Do You Sea What I Sea?
May 15, 2022 | Mark Piedmonte
Passage: Revelation 21:1-6
My family and I have always loved the seashore. Even now, living so close, it is still for us, as they say, a “little piece of heaven.” I cannot imagine a world without the power and unpredictability and the beauty and peaceful tranquility of the sea.
I suppose that’s why Revelation 21:1 bothers me, when it says: “and the sea was no more.” That is, in the vision of the day Jesus returns to, once and for all, “make all things new” – the sea will be wiped away – never to be seen again.
I don’t know about you, but I need to stop and think about that! The place on earth where I feel closest to God – and where I can leave my worries behind – and just soak in the heavenly sun – gone? Kaput? No more seashore? I’m not so sure how I feel about that.
Thankfully, though, Revelation is filled with powerful and unpredictable, beautiful and peaceful imagery of the final day which is to come. And we get a little of all that in our reading for Sunday. In Revelation’s imagery we may imagine for ourselves, and for the world, a brand-new way of existence – a way of life lived in the closest relationship the world has had with God since - well - the beginning.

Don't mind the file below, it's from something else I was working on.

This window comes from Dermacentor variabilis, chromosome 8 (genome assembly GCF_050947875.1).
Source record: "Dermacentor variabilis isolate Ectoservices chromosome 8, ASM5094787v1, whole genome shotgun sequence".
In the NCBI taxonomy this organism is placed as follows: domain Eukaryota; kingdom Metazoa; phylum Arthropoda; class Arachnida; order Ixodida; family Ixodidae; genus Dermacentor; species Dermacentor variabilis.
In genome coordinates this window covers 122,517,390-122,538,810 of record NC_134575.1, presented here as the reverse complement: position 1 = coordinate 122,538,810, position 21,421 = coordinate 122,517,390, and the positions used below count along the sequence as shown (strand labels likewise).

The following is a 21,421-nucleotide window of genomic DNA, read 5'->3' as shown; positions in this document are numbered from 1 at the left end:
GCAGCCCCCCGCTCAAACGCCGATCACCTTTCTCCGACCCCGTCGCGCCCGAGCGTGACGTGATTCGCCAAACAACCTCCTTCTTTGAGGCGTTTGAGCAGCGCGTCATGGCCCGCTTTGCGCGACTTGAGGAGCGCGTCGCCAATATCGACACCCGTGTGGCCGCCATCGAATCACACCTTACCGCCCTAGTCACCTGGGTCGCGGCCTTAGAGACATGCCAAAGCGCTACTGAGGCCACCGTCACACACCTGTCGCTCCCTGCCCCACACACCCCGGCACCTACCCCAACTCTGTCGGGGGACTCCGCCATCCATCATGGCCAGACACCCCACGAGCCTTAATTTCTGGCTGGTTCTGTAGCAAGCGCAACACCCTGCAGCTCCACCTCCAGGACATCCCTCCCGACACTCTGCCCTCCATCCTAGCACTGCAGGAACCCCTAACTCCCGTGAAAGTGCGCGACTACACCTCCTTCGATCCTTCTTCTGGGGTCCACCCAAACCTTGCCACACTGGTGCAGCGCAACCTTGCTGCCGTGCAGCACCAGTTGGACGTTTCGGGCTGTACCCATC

And yes, the “sea” will be no more – but in this case, it's a good thing. You see, Revelation 21:1 means the “seas” of chaos, of pain, of every salty tear shed over death, confusion, depression, violence, war, discrimination, oppression and rage. The disappearing sea in Revelation paints an image for us of the waters of chaos over which God first breathed and created. And it also points to the promise that - even though the waters may still rage - that in Jesus, God has begun to recreate everything.
It is a promise that – for those who keep strong in faith – the day will surely come when God will wipe every tear and replace their salty taste with a drink from the spring of the water of life. Wow - won't that be nice?!?
What hope there is to be found in this new thing Jesus promises. Hope for those who have died. Hope for us now – in this life – as we await our reunion with the saints in heaven. And hope as we dig in and live with Jesus, obeying his new commandment to “love one another” while we await the glorious day when we hear Jesus saying: "It is done. All is new."
How are you obeying His call to “love” in the here and now and the in-between time? How has following his command to love made things new for you? What are the seas of chaos tossing about in your life and in the life of the world right now for which you could use a little "new?"